More People Giving Birth at Home and In Birth Centers

Black Communities See Largest Increase

More pregnant people are taking control of their childbirth experience by choosing to birth in a community setting rather than a hospital, according to the Centers for Disease Control. Community birth settings include birth centers and planned home births, and the number of people choosing one of these options rose 20 percent between 2019 and 2020. The sharpest increases occurred in Black, Indigenous and Hispanic communities.

While concerns about COVID exposure in hospitals certainly contribute to this trend, other likely factors include the desire to retain more autonomy during birthing, deciding who will be present, preventing unnecessary interventions and restrictions, and avoiding the disrespect that too often occurs in hospitals. Black, Latinx, and Indigenous families may also be responding to the higher risk of maternal mortality and morbidity they face and the impact of discrimination and structural racism in hospitals that result in lower-quality care. The National Partnership for Women & Families explores these trends and the benefits of birthing in the community in a new report, Improving Our Maternity Care Now Through Community Birth Settings.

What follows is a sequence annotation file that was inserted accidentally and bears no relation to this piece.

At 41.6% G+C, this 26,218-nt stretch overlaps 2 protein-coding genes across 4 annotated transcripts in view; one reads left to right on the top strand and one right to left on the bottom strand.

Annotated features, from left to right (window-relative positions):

From 2019 to 2020, the increase in people choosing to give birth in their communities was greatest for Black parents (30%), followed by Indigenous (26%) and Hispanic (24%) parents. This increase is particularly striking because these communities are the least likely to have access to these options. The report includes recommendations to rectify this inequity.

Birth centers and home birth settings share similar characteristics, including shared decision-making and individually-tailored care. Both center midwifery-led relationship-based care that builds trust, educates, answers questions, and limits medical interventions to only those truly needed.